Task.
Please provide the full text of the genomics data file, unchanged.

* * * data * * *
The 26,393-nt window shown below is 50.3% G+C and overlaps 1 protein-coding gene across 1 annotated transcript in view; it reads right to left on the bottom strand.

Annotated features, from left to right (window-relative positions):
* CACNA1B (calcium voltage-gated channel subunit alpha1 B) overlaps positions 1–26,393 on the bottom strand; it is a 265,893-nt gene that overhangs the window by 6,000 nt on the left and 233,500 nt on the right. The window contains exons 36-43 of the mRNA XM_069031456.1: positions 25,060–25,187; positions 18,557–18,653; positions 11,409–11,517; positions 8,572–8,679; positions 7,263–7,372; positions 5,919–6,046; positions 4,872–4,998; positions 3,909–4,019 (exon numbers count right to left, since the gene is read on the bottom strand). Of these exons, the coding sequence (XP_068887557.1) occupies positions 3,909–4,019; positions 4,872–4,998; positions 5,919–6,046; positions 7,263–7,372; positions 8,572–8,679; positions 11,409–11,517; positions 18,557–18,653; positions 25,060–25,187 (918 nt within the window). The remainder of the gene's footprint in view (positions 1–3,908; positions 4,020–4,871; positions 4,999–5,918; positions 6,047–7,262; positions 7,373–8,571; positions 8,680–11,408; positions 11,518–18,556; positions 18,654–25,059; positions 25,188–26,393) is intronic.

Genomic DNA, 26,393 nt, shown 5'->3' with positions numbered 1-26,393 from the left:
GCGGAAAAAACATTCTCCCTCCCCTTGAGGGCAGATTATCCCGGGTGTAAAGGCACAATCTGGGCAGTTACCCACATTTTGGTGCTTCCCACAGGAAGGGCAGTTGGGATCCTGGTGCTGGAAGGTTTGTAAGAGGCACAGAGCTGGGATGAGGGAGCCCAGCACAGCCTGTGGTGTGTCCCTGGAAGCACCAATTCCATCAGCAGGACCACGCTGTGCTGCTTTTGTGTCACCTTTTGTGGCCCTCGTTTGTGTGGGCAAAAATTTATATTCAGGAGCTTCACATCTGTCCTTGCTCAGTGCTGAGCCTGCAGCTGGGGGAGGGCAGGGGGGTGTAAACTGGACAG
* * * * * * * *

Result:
The 26,393-nt window shown below is 50.3% G+C and overlaps 1 protein-coding gene across 1 annotated transcript in view; it reads right to left on the bottom strand.

Annotated features, from left to right (window-relative positions):
* CACNA1B (calcium voltage-gated channel subunit alpha1 B) overlaps positions 1–26,393 on the bottom strand; it is a 265,893-nt gene that overhangs the window by 6,000 nt on the left and 233,500 nt on the right. The window contains exons 36-43 of the mRNA XM_069031456.1: positions 25,060–25,187; positions 18,557–18,653; positions 11,409–11,517; positions 8,572–8,679; positions 7,263–7,372; positions 5,919–6,046; positions 4,872–4,998; positions 3,909–4,019 (exon numbers count right to left, since the gene is read on the bottom strand). Of these exons, the coding sequence (XP_068887557.1) occupies positions 3,909–4,019; positions 4,872–4,998; positions 5,919–6,046; positions 7,263–7,372; positions 8,572–8,679; positions 11,409–11,517; positions 18,557–18,653; positions 25,060–25,187 (918 nt within the window). The remainder of the gene's footprint in view (positions 1–3,908; positions 4,020–4,871; positions 4,999–5,918; positions 6,047–7,262; positions 7,373–8,571; positions 8,680–11,408; positions 11,518–18,556; positions 18,654–25,059; positions 25,188–26,393) is intronic.

Genomic DNA, 26,393 nt, shown 5'->3' with positions numbered 1-26,393 from the left:
GCGGAAAAAACATTCTCCCTCCCCTTGAGGGCAGATTATCCCGGGTGTAAAGGCACAATCTGGGCAGTTACCCACATTTTGGTGCTTCCCACAGGAAGGGCAGTTGGGATCCTGGTGCTGGAAGGTTTGTAAGAGGCACAGAGCTGGGATGAGGGAGCCCAGCACAGCCTGTGGTGTGTCCCTGGAAGCACCAATTCCATCAGCAGGACCACGCTGTGCTGCTTTTGTGTCACCTTTTGTGGCCCTCGTTTGTGTGGGCAAAAATTTATATTCAGGAGCTTCACATCTGTCCTTGCTCAGTGCTGAGCCTGCAGCTGGGGGAGGGCAGGGGGGTGTAAACTGGACAG